Humane Society of Louisiana takes custody of 13 dogs

Published 3:10 pm Wednesday, October 4, 2023

Washington Parish couple charged with cruelty to animals

FRANKLINTON, La. – On September 29, Washington Parish residents contacted the Humane Society of Louisiana (“HSLA”) and reported observing multiple dogs housed in small kennels near an abandoned trailer, located at 27724 Unicorn Hills Street, in Franklinton. They also reported hearing and seeing additional dogs inside the trailer.  Humane Society officials contacted the Washington Parish Sheriff’s office, and they dispatched an officer to the scene.

The deputy and HSLA officials discovered multiple large dogs in extremely small, filthy kennels that would barely allow them to stand up or turn around. The dogs reeked of urine and feces. They found 11 more dogs in various stages of neglect inside the trailer. Some small dogs were caged in small kennels while others were allowed to roam. The trailer was in disarray and covered with litter and discarded items. Several of the dogs appeared to be severely underweight and none had sufficient food or water present.

The deputy directed the Humane Society to remove the dogs and left to locate and apprehend the owners. Within a few hours, the suspects were located, arrested, and charged with multiple counts of cruelty to animals. Matthew Tarver, 43, and his partner, Debra Norris Laborde, age 51, were booked into the parish jail. Bond was set at $3500 each. Tarver was released after paying his bond while Laborde remains in jail as of 10/2/23.

All of the dogs seemed extremely happy and relieved to have been rescued and are enjoying regular and nutritious meals. All will be vetted within the next few days, and the Humane Society expects that caring for them and treating their medical issues, will cost several thousand dollars. The group has raised funds on its Facebook page and set up a GoFundMe page as well, which can be found HERE. All contributions are tax-deductible, and the group welcomes additional donations to cover their anticipated expenses.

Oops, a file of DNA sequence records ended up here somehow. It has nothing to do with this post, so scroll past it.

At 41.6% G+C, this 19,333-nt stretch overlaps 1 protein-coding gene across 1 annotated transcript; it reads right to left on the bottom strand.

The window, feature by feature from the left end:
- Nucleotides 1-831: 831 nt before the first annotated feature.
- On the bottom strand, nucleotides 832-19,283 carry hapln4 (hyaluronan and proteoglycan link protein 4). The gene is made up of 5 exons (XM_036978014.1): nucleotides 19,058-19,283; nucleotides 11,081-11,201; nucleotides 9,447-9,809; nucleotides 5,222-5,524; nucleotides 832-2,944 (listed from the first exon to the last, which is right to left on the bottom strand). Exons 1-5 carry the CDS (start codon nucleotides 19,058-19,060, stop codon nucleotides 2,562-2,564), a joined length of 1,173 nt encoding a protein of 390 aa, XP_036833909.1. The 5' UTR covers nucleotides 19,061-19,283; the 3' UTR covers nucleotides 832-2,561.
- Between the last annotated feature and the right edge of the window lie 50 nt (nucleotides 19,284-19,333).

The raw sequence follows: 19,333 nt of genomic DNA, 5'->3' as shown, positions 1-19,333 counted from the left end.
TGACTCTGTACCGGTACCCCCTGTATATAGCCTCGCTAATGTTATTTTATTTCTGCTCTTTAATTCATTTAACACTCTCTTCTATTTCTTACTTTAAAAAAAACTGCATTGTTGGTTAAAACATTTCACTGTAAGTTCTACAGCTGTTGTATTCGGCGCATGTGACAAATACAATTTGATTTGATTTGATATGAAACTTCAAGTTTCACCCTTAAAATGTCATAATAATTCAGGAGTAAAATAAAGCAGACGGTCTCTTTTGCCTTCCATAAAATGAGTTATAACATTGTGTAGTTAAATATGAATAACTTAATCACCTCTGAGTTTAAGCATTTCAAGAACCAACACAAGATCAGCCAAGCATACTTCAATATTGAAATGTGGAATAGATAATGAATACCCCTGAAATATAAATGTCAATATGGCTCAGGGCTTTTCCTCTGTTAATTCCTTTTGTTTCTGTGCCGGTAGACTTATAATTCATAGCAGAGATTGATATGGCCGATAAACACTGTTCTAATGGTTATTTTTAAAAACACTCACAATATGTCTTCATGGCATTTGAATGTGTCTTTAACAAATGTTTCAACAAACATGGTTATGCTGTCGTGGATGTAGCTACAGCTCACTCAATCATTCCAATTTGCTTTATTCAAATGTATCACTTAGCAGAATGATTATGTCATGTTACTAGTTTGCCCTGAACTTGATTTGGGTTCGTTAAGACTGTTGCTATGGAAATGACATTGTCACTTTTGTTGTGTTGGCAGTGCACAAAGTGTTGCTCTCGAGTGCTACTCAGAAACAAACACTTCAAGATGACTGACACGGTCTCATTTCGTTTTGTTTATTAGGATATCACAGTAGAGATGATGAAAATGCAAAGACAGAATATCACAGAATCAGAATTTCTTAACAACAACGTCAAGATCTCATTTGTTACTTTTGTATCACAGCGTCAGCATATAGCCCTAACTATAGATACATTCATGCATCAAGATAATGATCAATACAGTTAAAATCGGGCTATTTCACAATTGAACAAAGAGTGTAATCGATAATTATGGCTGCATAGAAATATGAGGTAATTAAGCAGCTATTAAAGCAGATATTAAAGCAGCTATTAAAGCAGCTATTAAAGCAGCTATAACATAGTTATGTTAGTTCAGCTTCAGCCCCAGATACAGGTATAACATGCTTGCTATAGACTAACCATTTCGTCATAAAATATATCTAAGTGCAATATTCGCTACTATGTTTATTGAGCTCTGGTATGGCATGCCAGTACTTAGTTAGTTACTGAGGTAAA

While the Humane Society is grateful for the opportunity to help, the group says that impounding and treating criminally abused animals and picking up stray animals are duties that should be performed by a government agency and not a charity. Washington Parish operates a modest shelter in the town of Franklinton that employs two people, but it does not pay for personnel to pick up strays or respond to nuisance complaints or criminal allegations. No one has been assigned those duties, and neither the parish administration, council, nor state lawmakers have made any attempts to address the issues.

“This is terrible oversight on the part of every public official. They don’t seem to think that dealing with the pet overpopulation issue, which is only getting worse, is worth their time in addressing it, which is a great disservice to residents. Even though our state had several billion-dollar surpluses for the past two years and some could have been used for shelter operations or animal control-related services, no one from Washington Parish, to our knowledge, attempted to obtain any funds for this purpose. Besides asking the state for funds, the parish could also raise funds through the collection of pet registration fees or by applying for state or federal grants. Regrettably, it does not appear that anyone has taken action for the past several years on this issue,”  says Jeff Dorson, HSLA Director.

The group plans to use this case to illustrate the need to fund animal control services.

“It is an essential service, much like police and fire departments, and we are going to encourage residents to contact their elected officials to find a way to fund these important services. It is not the duty of charities, rescue groups, or outside organizations to provide these services. It is a function of local government,” adds Dorson.

The Humane Society hopes to form a Washington parish coalition called Louisiana Citizens for Animal Control (LCAC) and will encourage elected officials to join, attend meetings, and develop plans and strategies to address this issue.

The group will also share with elected officials an official report on the subject of animal control and the state’s role in providing more resources. Published in May of 2021, the Louisiana Auditor’s Office detailed the deficiencies with the current programs and offered multiple solutions and suggestions, none of which the state has acted upon, according to the Humane Society.